Should Texans Be Worried About Gov. Abbott’s Gun Violence Roundtables?

courtesy texasmonthly.com

Many Texas gun right supporters raised their eyebrows last week when, in his press conference from Santa Fe, Governor Greg Abbott had this to say about where we go from here:

“So, beginning immediately, I’m going to be working with members of the Texas Legislature, but also with members of our communities from across the state of Texas to begin with roundtable discussions beginning next week where we will assemble all stakeholders to begin to work immediately on swift solutions to prevent tragedies like this from ever happening again,”

If you didn’t know any better, you might think those were the words of someone like Dannel Malloy, Andrew Cuomo or even Rick Scott.

“We want to hear from parents, we want to hear from students, we want to hear from educators, we want to hear from concerned citizens, we want to hear from those who hold the Second Amendment right in high esteem, and we want to hear from everybody who has an interest in what has happened today so we can work together on putting together laws that will protect Second Amendment rights but at the same make sure our communities and especially our schools are safer places.”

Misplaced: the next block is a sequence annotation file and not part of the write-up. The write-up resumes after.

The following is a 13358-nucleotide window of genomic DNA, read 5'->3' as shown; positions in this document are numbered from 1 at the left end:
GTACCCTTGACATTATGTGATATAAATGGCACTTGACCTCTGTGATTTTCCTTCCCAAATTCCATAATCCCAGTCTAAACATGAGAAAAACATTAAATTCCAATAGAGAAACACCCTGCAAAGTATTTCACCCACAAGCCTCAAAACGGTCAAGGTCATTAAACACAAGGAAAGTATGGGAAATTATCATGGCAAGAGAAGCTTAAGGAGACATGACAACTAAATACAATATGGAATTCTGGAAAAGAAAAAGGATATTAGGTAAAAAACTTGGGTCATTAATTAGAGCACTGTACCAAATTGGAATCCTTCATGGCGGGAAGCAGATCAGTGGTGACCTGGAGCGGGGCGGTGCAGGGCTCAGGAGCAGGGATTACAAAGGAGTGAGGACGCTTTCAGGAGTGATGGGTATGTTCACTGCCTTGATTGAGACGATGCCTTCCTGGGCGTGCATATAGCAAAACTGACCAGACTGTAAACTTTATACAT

Abbott then mentioned that ideas under consideration would include more resources (read: money) for armed security in schools, faster background checks and figuring out how to keep guns out of the hands of dangerous individuals. Whatever that means. It’s already legal for districts in the state to allow teachers to carry concealed weapons.

But in case you hadn’t noticed, Texas isn’t Florida, let alone Connecticut (a fact that even the New York Times has managed to deduce). Republicans control every branch of state government and Abbott’s been a frequent, dependable and vocal promoter of gun rights and the Second Amendment. He’s supported both open carry and campus carry in the state and signed both into law.

So following up on his speech on Friday, the Governor’s planned a series of roundtable meetings starting tomorrow.

From Tuesday through Thursday, Abbott, a Republican, will meet at the Capitol with shooting survivors, students, parents, teachers and advocates on both sides of the gun debate. Tuesday’s discussion will seek input from school administrators and law enforcement leaders on ways to improve school security. …